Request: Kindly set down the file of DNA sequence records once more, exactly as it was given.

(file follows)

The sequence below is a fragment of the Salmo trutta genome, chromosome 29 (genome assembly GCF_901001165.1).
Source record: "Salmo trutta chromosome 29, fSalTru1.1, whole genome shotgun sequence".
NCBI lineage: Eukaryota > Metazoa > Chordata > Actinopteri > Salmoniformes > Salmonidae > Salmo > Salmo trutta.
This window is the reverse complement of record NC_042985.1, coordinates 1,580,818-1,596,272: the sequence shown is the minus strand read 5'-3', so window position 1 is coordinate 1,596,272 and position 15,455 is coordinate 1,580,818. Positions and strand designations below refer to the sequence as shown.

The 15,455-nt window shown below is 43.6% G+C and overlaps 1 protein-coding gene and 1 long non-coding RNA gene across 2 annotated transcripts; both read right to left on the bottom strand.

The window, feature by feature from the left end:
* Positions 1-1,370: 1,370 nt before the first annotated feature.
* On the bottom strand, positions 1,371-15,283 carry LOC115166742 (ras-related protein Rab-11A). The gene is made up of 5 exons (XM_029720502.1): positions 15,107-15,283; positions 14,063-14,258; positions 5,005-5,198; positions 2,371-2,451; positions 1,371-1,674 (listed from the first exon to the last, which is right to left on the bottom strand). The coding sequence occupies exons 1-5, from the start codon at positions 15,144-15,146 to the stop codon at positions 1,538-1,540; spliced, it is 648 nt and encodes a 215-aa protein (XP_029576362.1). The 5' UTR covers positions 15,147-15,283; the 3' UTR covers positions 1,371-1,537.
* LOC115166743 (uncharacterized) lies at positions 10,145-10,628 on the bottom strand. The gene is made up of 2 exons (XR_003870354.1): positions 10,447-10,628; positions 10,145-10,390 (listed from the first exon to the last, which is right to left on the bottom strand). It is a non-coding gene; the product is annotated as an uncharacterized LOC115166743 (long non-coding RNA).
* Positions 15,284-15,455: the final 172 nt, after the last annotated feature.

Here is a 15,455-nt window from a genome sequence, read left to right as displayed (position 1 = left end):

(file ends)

The sequence below is a fragment of the Salmo trutta genome, chromosome 29 (genome assembly GCF_901001165.1).
Source record: "Salmo trutta chromosome 29, fSalTru1.1, whole genome shotgun sequence".
NCBI lineage: Eukaryota > Metazoa > Chordata > Actinopteri > Salmoniformes > Salmonidae > Salmo > Salmo trutta.
This window is the reverse complement of record NC_042985.1, coordinates 1,580,818-1,596,272: the sequence shown is the minus strand read 5'-3', so window position 1 is coordinate 1,596,272 and position 15,455 is coordinate 1,580,818. Positions and strand designations below refer to the sequence as shown.

The 15,455-nt window shown below is 43.6% G+C and overlaps 1 protein-coding gene and 1 long non-coding RNA gene across 2 annotated transcripts; both read right to left on the bottom strand.

The window, feature by feature from the left end:
* Positions 1-1,370: 1,370 nt before the first annotated feature.
* On the bottom strand, positions 1,371-15,283 carry LOC115166742 (ras-related protein Rab-11A). The gene is made up of 5 exons (XM_029720502.1): positions 15,107-15,283; positions 14,063-14,258; positions 5,005-5,198; positions 2,371-2,451; positions 1,371-1,674 (listed from the first exon to the last, which is right to left on the bottom strand). The coding sequence occupies exons 1-5, from the start codon at positions 15,144-15,146 to the stop codon at positions 1,538-1,540; spliced, it is 648 nt and encodes a 215-aa protein (XP_029576362.1). The 5' UTR covers positions 15,147-15,283; the 3' UTR covers positions 1,371-1,537.
* LOC115166743 (uncharacterized) lies at positions 10,145-10,628 on the bottom strand. The gene is made up of 2 exons (XR_003870354.1): positions 10,447-10,628; positions 10,145-10,390 (listed from the first exon to the last, which is right to left on the bottom strand). It is a non-coding gene; the product is annotated as an uncharacterized LOC115166743 (long non-coding RNA).
* Positions 15,284-15,455: the final 172 nt, after the last annotated feature.

Here is a 15,455-nt window from a genome sequence, read left to right as displayed (position 1 = left end):